—David Hume, A Treatise of Human Nature

Notes

[1] Language, Truth and Logic by Alfred Jules Ayer

[2] The Unbelievers: The Evolution of Modern Atheism by S. T. Joshi

Projection and Purpose (or, Meaning and Purpose in a Nihilistic Universe)

By Jin-yeong Yi

“The world is ambiguous. It does not come tagged ‘This is my Father’s world’ or ‘Life is a tale told by an idiot.’ It comes to us as a giant Rorschach inkblot. Psychologists use such blots to fish in the subterranean waters of their patients’ minds. The blots approach the patient as invitations: Come. What do you see here? What do you make of these contours? The sweep of philosophy supports this inkblot theory of the world conclusively. People have never agreed on the world’s meaning, and (it seems safe to say) never will.”

—Huston Smith, Why Religion Matters

“You have your way. I have my way. As for the right way, the correct way, and the only way, it does not exist.”

—Friedrich Nietzsche

Roland Barthes was on to something with his “Death of the Author”[1] concept, except that he apparently got it backwards: there is no such thing as inherent meaning in the text, only intended meaning, and intended meaning is not inherent meaning.

The best illustration of this fact can perhaps be found in language itself.[2] There is no intrinsic meaning to the collocations of lines, squiggles, and dots your retinae are picking up right now; the only reason why they mean anything to us is that we were trained to interpret them to mean something, that is, to refer to objects and ideas. In other words, we project meaning onto what is otherwise meaningless.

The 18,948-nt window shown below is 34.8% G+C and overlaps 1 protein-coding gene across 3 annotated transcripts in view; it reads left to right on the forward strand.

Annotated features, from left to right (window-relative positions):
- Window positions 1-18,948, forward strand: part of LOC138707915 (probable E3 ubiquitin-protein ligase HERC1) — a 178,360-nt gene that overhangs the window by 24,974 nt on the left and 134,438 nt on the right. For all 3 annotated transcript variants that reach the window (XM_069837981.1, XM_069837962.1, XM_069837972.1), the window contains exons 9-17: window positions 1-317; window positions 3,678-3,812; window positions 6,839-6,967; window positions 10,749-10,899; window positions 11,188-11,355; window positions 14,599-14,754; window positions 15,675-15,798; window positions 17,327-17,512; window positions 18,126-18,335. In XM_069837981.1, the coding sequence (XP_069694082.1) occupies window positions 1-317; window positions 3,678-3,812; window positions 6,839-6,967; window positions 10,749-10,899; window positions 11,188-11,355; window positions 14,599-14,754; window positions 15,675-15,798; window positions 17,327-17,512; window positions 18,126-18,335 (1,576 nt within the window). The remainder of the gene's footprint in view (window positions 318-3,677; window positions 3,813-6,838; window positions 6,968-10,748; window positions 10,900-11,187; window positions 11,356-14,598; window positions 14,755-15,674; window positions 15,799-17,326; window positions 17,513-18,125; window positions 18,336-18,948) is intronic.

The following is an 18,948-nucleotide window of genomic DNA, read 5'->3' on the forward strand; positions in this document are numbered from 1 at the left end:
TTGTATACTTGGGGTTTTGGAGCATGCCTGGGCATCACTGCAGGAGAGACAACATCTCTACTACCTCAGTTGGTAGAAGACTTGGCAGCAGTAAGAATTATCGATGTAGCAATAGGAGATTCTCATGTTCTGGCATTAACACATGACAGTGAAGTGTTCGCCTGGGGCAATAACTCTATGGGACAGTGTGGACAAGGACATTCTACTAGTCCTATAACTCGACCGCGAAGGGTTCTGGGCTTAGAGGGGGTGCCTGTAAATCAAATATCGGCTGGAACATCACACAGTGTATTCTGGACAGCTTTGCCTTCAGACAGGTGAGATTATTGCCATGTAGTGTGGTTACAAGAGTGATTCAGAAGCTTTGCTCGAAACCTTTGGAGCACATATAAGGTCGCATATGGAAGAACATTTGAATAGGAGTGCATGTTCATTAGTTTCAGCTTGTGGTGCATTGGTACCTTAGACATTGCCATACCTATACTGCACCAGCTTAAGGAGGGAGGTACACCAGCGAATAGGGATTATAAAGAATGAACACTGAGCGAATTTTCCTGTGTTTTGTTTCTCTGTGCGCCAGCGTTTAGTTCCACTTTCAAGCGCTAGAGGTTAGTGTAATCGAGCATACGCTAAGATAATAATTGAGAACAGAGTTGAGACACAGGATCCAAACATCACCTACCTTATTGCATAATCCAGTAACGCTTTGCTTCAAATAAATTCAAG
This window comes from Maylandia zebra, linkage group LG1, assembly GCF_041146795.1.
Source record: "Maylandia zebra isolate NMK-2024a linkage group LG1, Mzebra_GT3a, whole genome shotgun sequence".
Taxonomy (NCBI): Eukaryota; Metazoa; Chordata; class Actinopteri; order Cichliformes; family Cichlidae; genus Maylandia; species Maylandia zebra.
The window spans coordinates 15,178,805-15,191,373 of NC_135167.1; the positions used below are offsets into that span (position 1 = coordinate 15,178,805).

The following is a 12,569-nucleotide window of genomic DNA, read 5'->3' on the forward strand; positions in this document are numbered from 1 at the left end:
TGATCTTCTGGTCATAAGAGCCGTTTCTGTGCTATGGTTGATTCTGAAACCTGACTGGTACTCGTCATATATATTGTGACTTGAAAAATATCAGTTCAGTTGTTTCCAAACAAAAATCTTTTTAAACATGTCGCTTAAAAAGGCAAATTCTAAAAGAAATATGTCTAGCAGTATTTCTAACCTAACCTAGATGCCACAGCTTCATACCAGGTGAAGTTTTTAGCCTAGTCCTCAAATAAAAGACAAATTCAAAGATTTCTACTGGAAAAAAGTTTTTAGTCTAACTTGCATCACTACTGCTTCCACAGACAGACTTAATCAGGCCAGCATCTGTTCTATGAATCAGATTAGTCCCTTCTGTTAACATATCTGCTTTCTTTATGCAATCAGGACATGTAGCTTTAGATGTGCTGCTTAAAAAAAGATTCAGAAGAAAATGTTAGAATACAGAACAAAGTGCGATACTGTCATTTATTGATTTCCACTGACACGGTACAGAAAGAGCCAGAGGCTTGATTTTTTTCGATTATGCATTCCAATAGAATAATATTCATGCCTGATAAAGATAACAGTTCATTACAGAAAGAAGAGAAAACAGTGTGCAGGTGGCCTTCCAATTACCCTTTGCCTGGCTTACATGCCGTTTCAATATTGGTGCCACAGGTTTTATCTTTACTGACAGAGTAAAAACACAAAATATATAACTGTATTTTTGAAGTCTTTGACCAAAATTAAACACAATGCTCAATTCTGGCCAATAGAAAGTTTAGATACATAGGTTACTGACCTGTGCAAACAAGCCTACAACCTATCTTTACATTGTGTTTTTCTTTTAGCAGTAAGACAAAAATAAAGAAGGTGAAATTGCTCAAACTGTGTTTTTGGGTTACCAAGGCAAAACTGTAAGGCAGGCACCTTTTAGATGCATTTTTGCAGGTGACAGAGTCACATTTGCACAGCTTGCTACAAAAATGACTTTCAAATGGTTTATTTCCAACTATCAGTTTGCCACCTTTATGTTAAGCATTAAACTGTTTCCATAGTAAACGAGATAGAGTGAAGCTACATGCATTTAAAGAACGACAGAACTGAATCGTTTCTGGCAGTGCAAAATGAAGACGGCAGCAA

So while there is no inherent meaning in the sounds we utter or the symbols we put to paper, we can generally understand each other because we have a general agreement that certain sounds and symbols comprising a system of communication (what we call a “language”) denote certain things, and because we usually know what each other’s intentions are, given conditioning and context.

Needless to say, however, it is not always clear what someone is trying to communicate. This is why there are always clashing interpretations within literature, the conflict never being resolved when the author isn’t there to clarify what he or she meant by this or that.

Life is the same way, except that the story of life is written by no one, and its meaning and purpose are therefore open to infinite interpretations, which are, I daresay, equally true or false, because there is no inherent or intended meaning or purpose to it whatsoever. However, much as we can see sentences emerging from letters, and stories from sentences, we can see meaning emerge from the meaningless, and purpose from the purposeless. Though the meaning and purpose are, in the last analysis, merely human projections onto the black void of nothingness, I, for one, find them to be enough of a reason to get out of bed in the morning.

Notes

[1] See the eponymous essay.

[2] See Alex Rosenberg’s The Atheist’s Guide to Reality, Chapter 8 (“The Brain Does Everything without Thinking About Anything at All”), for a detailed discussion of this topic.